i was wondering what products/techniques others use to remove the build up of snow/ice from your car after a night of horrible weather.
If it happens at work I use a brush & squeegee with an extendable hancle.
A friend likes a longhandled “snow pusher” (don’t know the correct nomenclature) with a relatively soft rubber pushing end. It seems to work great.
I have found the ice scrapers with a brass blade work the best for icy buildup. Take care of it as a bent tip can scratch a wind shield.
I get on the freeway and go the speed limit.
Really when it is really bad and the ice is covering functional parts like windows etc. I use the old scrapper that has a plastic blade on one end and a brush on the other. I do this while I am letting the car warm up. I drive out as soon as the car is fully functional. I drive a diesel so it takes a while to warm up.
There are times a hair driver on a long extension cord has been a life saver.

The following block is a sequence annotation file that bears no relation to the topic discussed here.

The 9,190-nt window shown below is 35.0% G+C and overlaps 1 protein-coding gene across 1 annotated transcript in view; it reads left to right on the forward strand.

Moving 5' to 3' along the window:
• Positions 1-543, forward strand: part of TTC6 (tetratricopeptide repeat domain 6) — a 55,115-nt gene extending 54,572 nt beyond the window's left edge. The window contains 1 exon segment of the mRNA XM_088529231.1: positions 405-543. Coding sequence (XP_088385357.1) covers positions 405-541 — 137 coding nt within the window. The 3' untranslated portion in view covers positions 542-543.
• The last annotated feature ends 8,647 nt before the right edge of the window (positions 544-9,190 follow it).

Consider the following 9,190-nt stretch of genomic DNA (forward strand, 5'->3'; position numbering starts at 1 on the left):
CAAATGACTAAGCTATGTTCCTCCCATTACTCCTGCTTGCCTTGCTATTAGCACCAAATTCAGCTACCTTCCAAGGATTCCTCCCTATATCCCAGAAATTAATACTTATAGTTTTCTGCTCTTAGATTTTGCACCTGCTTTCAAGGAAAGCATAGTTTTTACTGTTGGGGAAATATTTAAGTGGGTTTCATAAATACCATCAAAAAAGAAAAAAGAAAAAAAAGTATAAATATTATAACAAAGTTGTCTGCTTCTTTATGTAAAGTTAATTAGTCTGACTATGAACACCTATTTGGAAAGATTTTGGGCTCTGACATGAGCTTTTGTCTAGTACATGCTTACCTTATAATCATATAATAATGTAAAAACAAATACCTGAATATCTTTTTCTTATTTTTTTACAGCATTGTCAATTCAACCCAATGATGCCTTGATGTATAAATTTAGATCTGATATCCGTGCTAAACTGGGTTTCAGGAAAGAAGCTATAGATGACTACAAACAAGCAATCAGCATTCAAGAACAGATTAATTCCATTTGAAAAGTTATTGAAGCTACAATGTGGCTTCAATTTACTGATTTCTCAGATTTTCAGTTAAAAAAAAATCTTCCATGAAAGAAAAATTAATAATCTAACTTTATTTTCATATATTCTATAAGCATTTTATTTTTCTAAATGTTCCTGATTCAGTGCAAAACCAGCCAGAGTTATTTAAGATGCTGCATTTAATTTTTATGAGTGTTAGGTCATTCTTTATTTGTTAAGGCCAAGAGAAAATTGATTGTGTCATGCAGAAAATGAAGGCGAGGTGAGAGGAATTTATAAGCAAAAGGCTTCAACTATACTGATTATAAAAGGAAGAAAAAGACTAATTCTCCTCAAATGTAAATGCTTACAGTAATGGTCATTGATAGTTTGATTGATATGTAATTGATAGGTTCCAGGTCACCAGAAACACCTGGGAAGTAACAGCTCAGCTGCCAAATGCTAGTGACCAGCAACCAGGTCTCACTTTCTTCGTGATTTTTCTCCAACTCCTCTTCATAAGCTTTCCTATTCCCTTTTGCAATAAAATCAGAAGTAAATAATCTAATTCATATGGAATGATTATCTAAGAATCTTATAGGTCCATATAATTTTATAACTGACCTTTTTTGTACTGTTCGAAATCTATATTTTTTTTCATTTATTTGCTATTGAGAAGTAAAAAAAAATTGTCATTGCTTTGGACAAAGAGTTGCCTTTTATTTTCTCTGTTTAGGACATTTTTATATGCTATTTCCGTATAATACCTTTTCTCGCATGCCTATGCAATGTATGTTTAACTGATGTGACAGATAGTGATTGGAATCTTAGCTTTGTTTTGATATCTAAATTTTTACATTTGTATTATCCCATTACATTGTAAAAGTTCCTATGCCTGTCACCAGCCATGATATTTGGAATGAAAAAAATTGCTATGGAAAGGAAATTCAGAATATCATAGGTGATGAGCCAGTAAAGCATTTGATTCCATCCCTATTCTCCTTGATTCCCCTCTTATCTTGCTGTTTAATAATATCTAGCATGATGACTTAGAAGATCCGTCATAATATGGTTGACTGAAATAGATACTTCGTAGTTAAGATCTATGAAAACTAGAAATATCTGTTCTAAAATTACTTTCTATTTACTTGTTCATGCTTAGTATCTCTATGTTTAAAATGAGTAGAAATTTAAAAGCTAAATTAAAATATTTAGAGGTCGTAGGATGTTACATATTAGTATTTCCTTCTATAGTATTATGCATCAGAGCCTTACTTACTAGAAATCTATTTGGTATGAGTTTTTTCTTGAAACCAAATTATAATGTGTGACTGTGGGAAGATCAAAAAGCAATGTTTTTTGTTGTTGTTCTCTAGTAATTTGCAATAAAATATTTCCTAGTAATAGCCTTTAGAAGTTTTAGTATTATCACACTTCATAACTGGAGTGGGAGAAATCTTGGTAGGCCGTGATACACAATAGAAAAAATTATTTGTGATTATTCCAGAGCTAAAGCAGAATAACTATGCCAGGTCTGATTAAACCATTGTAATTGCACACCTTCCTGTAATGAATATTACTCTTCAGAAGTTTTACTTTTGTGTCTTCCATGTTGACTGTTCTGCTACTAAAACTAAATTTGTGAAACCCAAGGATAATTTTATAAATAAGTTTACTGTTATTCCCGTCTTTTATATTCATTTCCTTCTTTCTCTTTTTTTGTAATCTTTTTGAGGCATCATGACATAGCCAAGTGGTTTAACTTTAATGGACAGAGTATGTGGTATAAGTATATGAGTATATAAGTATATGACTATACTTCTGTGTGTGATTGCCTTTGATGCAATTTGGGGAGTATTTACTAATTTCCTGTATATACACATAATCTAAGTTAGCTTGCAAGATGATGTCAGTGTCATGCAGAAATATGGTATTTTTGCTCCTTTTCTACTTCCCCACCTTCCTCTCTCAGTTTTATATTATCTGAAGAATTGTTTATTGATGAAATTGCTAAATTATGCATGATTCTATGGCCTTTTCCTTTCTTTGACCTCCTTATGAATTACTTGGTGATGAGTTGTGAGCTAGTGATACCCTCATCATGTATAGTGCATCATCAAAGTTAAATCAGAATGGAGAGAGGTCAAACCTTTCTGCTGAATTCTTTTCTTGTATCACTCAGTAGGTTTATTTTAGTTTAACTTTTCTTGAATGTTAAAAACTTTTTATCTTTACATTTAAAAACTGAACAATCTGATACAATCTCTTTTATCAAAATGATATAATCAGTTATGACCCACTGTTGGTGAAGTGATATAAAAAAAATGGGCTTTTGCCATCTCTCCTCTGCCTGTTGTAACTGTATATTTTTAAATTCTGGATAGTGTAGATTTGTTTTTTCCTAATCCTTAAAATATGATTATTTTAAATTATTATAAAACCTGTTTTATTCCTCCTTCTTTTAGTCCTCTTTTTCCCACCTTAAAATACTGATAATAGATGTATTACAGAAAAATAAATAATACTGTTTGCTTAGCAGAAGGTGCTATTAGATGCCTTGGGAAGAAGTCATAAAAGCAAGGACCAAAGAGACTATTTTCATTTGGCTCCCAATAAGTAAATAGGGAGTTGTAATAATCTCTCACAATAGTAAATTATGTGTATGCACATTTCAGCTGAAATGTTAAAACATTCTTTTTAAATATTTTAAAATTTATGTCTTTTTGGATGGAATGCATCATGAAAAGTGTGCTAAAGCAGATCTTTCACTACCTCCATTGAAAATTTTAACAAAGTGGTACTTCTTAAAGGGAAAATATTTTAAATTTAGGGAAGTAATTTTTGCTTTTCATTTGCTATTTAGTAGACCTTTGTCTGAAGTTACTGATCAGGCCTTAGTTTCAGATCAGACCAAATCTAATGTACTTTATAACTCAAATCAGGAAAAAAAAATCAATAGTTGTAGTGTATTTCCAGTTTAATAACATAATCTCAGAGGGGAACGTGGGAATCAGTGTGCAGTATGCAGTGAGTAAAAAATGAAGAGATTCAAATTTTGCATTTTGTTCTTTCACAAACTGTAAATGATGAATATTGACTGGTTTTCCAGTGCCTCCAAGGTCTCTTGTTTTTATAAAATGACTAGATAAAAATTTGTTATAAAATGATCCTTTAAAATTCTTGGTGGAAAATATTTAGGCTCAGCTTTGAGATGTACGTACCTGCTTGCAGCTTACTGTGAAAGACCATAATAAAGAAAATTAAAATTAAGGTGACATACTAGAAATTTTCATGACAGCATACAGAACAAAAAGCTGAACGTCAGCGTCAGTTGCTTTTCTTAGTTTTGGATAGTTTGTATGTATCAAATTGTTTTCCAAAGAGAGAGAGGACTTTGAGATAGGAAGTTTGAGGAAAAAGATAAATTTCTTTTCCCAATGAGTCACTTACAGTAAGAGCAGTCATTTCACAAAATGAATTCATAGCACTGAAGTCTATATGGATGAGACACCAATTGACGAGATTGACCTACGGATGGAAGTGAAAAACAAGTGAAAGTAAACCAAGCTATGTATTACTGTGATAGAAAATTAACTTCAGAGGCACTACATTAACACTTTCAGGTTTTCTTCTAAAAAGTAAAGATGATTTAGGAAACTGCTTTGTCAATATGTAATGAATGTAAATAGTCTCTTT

I don’t need to do this often as I have a garage, but I still travel.
Some times it takes a broom to sweep it off.
Sort of what ever works, and try to avoid anything that might damage the car or scratch the paint. Avoid using hot water. It does not stay hot long and when it gets cold, you just substituted ice for the snow that was there.
A garage. Just kidding.
I personally use one of those extendable telescoping scrapers with a blade on one side, and a squeegee and brush on the other. They’re not as cheap to buy, but if you buy a good one, they last for many years and do a great job. You will also feel superior to the poor slob next to you using the tiny little freebie scraper to laboriously clear their windshield. lol
If it’s really icy I don’t even try until the car’s defroster has had a chance to partially melt it. Those canned deicers are OK for a thin film of ice when you’re in a hurry, but are not very cost effective.